Sister Patricia was in her mid-20s when she glimpsed a question written on
a lapel button. It changed her life and her view of life.
She said she found the button's message arresting because of how it put
Why do we kill people who kill people,
To show that killing people is wrong?"
Since that day, Sister Patricia, a Dallas Peace Center committee member,
has visited death row inmates and collaborated with other organizations
that oppose the death penalty, including Pax Christi and the Austin-based
Texas Coalition to Abolish the Death Penalty.
"I grew up not even questioning most things about the judicial system,"
she said, citing her grandfather's law enforcement career. "What makes it
so hard is when we see something that is a terrible affront to our sense
of justice and our sense of humanity. We try to reach out to the victims
and the perpetrators."
She said she was encouraged when New Mexico abolished the death penalty
earlier this year. And she praised initiatives including the Catholic
Mobilizing Network, launched this year in collaboration with the USCCB.
The network's goal is to put the church's teaching about the death penalty
and unconditional respect for life into action.
St. Elizabeth of Hungary parishioner Mara Castillo-Lpez organized a death
row ministry in March that conducts monthly prayer sessions at the Oak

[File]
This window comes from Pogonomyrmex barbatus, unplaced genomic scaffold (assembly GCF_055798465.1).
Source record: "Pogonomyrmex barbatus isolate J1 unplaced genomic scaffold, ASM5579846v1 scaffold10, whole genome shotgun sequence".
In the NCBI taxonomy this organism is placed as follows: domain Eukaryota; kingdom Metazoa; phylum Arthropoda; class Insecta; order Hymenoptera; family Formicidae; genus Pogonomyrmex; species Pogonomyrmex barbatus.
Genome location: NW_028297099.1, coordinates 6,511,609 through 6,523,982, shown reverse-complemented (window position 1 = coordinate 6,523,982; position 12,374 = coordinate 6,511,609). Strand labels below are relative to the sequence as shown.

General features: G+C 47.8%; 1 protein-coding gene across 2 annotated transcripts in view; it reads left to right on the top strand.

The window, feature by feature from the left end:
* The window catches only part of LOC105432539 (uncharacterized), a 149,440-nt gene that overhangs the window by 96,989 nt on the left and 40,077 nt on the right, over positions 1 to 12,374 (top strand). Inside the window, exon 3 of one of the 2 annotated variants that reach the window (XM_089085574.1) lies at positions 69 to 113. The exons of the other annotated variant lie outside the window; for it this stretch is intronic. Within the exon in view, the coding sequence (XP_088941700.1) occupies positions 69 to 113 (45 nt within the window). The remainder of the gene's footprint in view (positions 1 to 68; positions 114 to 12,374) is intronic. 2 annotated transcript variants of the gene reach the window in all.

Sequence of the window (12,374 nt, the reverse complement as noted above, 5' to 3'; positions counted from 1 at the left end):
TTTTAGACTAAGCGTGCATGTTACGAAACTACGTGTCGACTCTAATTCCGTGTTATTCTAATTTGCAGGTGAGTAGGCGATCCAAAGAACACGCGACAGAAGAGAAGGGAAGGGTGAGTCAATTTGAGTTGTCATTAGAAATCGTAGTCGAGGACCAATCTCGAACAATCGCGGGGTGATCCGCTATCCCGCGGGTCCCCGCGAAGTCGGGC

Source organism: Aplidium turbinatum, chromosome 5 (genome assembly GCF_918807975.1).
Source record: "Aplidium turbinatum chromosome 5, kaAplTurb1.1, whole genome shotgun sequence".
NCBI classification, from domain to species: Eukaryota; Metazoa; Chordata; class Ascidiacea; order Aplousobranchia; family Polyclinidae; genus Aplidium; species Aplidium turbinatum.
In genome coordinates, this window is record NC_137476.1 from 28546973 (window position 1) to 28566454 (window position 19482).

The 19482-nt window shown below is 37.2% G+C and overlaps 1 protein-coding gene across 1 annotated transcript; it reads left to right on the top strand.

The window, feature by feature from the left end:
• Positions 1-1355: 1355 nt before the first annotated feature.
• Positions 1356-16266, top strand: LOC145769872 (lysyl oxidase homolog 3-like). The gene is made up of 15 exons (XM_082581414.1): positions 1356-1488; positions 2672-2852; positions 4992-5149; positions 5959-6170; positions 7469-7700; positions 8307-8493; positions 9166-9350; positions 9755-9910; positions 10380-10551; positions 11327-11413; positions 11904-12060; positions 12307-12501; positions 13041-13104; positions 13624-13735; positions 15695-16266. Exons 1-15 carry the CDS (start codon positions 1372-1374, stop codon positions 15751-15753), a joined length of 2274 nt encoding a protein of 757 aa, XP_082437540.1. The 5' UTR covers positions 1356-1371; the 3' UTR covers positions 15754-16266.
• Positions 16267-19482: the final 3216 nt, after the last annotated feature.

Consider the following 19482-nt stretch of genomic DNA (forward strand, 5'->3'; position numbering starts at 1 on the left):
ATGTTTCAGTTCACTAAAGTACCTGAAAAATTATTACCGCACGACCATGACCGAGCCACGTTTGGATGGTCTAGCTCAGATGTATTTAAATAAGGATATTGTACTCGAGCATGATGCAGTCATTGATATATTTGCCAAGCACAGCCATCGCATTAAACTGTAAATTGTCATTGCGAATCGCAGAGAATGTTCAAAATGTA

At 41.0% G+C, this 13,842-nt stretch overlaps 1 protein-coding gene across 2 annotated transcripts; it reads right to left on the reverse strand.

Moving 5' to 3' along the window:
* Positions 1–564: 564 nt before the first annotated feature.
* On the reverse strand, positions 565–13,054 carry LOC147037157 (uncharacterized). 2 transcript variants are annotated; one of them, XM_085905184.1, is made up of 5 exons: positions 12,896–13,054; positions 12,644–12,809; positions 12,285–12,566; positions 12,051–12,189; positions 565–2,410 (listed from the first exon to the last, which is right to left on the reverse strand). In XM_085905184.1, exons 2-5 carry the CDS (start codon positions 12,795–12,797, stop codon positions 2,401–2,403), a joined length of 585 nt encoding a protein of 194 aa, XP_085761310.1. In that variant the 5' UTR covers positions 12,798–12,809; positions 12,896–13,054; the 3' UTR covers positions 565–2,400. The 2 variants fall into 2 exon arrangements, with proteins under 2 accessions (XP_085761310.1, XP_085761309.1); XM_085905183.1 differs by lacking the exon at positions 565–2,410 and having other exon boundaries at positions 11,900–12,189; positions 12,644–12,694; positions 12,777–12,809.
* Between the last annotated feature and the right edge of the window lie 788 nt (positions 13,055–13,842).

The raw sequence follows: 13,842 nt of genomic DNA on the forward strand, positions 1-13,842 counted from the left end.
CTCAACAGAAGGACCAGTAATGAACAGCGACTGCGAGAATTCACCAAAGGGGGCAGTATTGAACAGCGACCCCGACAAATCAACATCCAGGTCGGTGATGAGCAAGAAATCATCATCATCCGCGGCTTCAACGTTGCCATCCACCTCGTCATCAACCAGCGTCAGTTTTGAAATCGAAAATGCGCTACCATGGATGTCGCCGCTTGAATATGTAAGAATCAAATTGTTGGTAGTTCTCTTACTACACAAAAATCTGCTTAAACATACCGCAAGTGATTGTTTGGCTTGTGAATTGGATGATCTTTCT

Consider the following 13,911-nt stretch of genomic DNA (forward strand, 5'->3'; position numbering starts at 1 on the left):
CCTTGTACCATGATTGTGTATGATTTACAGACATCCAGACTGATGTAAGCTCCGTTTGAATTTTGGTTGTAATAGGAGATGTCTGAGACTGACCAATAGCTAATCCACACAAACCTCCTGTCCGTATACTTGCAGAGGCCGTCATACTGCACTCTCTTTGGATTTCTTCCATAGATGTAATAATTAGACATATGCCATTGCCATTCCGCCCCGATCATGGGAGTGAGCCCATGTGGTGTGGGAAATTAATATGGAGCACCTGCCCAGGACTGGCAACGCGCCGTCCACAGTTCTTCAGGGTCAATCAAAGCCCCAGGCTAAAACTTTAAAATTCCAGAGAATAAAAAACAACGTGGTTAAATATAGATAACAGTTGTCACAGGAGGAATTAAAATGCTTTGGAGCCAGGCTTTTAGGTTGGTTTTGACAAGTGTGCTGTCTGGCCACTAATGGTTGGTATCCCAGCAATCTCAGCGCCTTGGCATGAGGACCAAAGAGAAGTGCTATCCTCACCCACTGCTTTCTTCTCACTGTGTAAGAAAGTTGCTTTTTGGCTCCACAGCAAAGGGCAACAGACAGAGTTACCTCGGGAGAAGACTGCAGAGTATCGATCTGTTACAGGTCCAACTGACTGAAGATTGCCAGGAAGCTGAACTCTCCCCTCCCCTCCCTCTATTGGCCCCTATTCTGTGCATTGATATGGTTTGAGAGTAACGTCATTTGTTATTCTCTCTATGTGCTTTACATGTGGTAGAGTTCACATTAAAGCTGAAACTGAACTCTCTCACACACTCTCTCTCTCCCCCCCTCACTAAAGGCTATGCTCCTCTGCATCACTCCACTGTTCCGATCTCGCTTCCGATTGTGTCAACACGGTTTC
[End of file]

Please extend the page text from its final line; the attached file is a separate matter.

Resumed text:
Cliff church. She said that her group is awaiting direction on how to get
permission to do more outreach work, such as visits to male inmates on
death row in Livingston.
"The good Lord told me that's where I need to be," Castillo-Lpez said. "I
leave a lot of things to the good Lord."
Michael Denson, a parishioner at St. Francis of Assisi in Frisco, has
visited death row prisoners and tried to get them pen-pals for more than
20 years. He said he was called to devote himself to capital offenders
spiritual needs since his childhood.
Denson said that he was 5 when his father died of cancer. When Denson was
9, he said he wrote a letter to Gary Gilmore, who answered young Denson.
Gilmore was executed in Utah in 1977.
"I had written to him, saying, 'Man, it has got to be scary to face
death,'" said Denson, who has witnessed an execution in Huntsville. "The
suffering for those guys is the waiting.
Deacon Davis said that his last words to a person about to be executed
pose a question.
"I'll say, 'Could you pray for us?'" Deacon Davis said. "We're still on
(source: Texas Catholic)
Inquiry into flawed arson case that led to execution on hold
The Texas Forensic Science Commission's inquiry into a flawed arson
investigation that led to a Corsicana man's execution is on hold for now,
and it's unclear how or when it will move forward, the commission's new
chairman said Tuesday.
Gov. Rick Perryappointed Williamson County District Attorney John Bradley
last week, two days before a scheduled public hearing with experts
critical of the evidence used in Cameron Todd Willingham's murder-arson